Teaching First Touch in Youth Soccer


The first touch that a player makes after receiving the ball is a highly underrated skill. The first touch can often make or break an attack and in some cases make a break a player’s ability to score a goal. Here is a quick-fire guide to teaching young players how to take their first touch.


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In the vast majority of cases, players should be looking to take their first touch..

  • Away from pressure / away from the nearest defender(s)
  • Into space
  • Out of our feet (not too far not too close)
  • On the half-turn.

However, in some cases these things hold less truth. Although players should always be looking to receive the ball and take it away from pressure or the nearest defender(s), there are some cases when the player should not receive the ball on the half-turn or out of their feet/into space.


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When receiving the ball in the air and attempting to control it with our first touch (rather than clear it away or shoot it), we need to look to control the ball closer to our bodies, bring it down and then play from there. A first touch that is out of our feet or into space in these cases, will usually only allow more time for a defender to react and get there before we can properly bring it down.


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Receiving on the half-turn can be dangerous if the player has pressure directly in behind them. By receiving on the half-turn in a case like this, the player on the ball is only allowing the defender a greater chance at recovering possession. In this case, receiving square-on is okay as it is more likely the player will take a first touch away from pressure. When we can receive the ball in space, usually space that we have created through positive off-the-ball movement, players should be looking to receive on the half-turn.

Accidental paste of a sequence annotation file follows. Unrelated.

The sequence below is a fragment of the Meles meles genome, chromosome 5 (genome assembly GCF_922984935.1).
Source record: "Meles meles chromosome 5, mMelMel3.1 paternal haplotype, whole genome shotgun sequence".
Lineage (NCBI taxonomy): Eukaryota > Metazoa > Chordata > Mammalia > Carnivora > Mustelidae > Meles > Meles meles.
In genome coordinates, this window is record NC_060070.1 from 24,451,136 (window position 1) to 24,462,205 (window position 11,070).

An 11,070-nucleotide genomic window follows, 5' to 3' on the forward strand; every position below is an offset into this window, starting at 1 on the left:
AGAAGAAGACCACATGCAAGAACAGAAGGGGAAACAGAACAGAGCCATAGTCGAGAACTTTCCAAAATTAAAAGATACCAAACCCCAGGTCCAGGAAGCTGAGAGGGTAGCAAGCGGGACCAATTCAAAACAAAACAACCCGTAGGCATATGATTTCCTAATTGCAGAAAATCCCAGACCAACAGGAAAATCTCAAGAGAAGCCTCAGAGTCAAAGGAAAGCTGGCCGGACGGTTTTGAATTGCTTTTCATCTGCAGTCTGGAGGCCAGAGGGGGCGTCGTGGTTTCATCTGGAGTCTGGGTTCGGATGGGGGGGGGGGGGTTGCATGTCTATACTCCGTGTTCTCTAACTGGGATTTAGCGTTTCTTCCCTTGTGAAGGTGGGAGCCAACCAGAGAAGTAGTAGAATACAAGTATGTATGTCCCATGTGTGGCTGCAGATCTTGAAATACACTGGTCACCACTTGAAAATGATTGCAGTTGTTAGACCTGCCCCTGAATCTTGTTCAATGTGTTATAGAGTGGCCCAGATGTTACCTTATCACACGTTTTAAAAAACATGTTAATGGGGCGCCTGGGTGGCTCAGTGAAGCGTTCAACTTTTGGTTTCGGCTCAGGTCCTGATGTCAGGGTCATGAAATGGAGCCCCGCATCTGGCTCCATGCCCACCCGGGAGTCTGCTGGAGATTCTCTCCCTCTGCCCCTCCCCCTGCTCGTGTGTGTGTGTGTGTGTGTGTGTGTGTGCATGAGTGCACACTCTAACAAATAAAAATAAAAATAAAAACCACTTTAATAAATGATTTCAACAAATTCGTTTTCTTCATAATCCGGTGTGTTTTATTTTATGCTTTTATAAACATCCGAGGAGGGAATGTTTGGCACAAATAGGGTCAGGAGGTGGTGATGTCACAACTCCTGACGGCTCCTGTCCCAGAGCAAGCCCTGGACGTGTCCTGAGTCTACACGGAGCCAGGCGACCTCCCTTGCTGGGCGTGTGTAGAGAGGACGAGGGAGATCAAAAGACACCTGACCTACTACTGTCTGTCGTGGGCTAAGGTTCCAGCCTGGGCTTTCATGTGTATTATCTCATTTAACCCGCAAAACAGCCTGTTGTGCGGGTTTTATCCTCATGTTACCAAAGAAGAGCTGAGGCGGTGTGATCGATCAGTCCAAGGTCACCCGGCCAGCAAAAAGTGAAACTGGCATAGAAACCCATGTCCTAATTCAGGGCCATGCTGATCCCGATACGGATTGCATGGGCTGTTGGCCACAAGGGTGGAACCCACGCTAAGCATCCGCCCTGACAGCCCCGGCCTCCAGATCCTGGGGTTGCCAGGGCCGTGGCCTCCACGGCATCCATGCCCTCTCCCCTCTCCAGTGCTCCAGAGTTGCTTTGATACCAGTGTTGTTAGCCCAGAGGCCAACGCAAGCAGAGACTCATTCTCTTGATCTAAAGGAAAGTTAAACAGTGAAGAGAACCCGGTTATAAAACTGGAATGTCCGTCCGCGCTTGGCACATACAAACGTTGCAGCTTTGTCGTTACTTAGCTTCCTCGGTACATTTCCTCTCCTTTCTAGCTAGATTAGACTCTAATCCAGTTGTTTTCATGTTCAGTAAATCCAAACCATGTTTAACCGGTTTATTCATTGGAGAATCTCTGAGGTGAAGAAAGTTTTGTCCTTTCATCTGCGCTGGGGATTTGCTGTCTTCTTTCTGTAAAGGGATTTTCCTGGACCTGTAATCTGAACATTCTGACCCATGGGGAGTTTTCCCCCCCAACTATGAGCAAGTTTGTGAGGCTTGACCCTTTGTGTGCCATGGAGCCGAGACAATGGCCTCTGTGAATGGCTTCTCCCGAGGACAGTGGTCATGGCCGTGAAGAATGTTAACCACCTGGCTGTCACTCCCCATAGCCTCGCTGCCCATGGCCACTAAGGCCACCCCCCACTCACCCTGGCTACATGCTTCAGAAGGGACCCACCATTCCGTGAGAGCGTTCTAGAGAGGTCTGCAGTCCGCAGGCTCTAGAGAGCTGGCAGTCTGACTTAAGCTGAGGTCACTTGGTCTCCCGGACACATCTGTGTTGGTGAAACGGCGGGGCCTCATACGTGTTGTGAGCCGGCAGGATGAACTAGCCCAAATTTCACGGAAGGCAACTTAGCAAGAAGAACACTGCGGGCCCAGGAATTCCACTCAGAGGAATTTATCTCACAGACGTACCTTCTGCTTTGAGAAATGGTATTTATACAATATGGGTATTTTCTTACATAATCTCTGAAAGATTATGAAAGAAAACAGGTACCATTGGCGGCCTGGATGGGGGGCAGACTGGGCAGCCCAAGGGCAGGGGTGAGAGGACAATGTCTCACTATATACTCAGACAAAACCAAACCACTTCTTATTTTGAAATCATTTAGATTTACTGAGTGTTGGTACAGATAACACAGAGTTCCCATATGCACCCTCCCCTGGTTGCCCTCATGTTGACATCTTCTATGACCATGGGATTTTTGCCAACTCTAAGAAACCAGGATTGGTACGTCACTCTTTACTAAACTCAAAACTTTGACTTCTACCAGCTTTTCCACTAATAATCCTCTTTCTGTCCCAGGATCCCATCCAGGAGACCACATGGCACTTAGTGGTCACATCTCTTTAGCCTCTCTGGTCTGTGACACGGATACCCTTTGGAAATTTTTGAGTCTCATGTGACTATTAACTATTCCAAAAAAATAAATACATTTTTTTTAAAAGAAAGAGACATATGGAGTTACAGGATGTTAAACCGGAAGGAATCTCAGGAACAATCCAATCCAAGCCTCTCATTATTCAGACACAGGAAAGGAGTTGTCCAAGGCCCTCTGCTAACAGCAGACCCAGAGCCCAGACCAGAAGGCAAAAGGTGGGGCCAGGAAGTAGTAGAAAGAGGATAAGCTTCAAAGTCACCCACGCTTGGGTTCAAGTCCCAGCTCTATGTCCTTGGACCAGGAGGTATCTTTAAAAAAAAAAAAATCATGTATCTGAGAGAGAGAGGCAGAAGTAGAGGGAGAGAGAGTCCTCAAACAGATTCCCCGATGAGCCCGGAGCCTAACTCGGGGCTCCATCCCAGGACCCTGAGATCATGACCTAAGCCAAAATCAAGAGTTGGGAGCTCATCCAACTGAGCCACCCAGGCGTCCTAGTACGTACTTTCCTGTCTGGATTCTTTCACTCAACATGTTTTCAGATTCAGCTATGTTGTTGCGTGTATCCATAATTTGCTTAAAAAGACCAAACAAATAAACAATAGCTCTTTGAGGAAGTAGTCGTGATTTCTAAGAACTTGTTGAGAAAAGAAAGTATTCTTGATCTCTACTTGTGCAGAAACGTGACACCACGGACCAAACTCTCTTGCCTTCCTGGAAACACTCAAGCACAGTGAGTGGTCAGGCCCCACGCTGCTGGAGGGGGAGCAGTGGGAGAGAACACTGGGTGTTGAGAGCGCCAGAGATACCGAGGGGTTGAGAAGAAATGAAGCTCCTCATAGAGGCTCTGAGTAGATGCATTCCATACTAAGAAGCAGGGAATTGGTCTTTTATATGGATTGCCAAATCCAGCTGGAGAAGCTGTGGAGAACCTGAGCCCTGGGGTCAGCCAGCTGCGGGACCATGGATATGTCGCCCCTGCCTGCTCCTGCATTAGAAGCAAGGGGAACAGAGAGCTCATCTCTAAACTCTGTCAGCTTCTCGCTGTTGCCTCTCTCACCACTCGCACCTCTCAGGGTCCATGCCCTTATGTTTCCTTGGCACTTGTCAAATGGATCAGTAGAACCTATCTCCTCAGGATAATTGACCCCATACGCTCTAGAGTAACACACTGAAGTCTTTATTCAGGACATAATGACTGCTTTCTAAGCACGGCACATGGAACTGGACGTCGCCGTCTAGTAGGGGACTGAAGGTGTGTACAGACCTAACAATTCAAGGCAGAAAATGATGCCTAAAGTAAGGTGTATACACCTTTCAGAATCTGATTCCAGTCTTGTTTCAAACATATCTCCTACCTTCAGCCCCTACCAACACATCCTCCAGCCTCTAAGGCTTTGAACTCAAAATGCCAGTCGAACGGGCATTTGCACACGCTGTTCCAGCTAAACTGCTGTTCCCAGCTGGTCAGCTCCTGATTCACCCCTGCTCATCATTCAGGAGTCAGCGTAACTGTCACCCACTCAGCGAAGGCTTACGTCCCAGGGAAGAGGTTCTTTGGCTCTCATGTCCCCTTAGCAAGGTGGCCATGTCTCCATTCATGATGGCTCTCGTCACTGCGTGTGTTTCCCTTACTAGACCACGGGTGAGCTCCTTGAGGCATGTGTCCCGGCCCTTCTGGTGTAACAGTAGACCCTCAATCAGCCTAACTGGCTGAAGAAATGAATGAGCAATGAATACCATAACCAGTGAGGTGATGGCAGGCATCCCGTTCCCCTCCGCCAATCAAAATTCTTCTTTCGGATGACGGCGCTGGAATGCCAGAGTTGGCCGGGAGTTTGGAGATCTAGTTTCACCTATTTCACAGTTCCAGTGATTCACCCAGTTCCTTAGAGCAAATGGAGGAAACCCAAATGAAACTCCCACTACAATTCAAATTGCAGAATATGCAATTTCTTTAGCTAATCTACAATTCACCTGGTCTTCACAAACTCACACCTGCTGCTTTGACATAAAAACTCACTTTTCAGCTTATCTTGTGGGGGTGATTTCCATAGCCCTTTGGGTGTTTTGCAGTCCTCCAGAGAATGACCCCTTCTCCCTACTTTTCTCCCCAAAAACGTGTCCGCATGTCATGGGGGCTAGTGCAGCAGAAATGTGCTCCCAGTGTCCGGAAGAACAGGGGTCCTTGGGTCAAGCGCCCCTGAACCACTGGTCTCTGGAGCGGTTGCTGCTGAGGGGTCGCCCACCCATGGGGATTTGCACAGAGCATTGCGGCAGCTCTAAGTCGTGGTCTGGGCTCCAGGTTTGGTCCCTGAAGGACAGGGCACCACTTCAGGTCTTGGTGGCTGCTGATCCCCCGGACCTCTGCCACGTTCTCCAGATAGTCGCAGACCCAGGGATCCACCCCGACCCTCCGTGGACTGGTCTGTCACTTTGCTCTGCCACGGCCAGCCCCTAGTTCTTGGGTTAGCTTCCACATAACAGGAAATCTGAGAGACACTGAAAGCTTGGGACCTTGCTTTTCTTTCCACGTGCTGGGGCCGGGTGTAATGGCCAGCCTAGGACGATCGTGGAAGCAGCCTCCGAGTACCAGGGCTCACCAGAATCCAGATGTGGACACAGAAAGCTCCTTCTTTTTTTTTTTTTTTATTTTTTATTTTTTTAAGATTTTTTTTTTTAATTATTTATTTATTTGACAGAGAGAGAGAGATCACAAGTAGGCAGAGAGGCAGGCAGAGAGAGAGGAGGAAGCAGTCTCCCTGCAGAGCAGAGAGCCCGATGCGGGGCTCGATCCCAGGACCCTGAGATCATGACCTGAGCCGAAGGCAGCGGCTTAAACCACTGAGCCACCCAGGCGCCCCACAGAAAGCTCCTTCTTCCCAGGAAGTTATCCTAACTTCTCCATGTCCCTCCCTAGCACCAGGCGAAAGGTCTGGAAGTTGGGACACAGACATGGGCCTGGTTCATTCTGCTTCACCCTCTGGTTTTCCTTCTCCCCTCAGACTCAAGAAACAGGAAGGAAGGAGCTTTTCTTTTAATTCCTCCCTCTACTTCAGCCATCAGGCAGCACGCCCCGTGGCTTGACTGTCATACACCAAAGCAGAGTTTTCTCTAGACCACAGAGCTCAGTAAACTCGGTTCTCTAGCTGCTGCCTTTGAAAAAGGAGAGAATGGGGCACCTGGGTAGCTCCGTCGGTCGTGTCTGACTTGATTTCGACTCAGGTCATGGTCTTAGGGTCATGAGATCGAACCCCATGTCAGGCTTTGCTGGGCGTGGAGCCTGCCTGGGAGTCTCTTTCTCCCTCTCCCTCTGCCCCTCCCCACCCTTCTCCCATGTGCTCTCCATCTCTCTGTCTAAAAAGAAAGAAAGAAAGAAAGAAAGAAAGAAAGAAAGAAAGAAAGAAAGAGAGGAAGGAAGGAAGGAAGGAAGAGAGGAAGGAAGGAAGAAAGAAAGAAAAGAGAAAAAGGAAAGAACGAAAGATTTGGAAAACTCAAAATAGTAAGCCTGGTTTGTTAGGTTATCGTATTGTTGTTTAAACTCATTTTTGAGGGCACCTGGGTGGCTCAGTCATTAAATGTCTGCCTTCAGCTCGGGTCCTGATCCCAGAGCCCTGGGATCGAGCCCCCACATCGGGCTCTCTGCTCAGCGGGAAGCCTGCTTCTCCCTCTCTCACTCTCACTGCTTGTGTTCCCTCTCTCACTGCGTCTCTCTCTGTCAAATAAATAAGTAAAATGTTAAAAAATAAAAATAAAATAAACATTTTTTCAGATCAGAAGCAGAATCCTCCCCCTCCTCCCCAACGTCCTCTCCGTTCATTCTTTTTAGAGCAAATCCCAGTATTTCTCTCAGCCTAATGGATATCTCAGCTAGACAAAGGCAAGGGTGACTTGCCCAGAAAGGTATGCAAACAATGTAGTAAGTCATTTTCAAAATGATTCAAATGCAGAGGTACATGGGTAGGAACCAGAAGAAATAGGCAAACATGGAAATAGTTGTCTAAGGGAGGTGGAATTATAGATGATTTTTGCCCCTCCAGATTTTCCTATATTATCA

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Before taking a touch or receiving a pass, players need to learn how to scan the field by checking their shoulder. If they are not aware of their surroundings when taking a touch, they may easily make the mistake of taking their first touch right into pressure.

Top professional players scan the field about three times before receiving a pass in space. If we can teach our young players to do the same, they will become far more effective players.

Players should also generally be making eye contact with the player they are about to receive from, so that they are ready and prepared to receive the pass.


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We also need to have communication toward the player who is about to take their first touch to help them understand if they have time and space or if they have pressure on their back and should play backwards. Players who do have pressure on their back need to understand how they can evade that pressure based on where to take their touch and the surrounding players can play an important role in that quick decision. With a lack of communication, our ability to take adequate first touches begins to falter and we won’t keep as much possession as a team.

So there it is! A quick guide to helping young players learn the art of the first touch. The first touch that a player takes is so important to their ability to carry out an effective attack and have a better chance of scoring a goal or keeping possession. Thanks for reading and see you soon!

You might also like….

-> The Importance of Receiving the Ball on the Half-Turn

-> Communication in Youth Soccer



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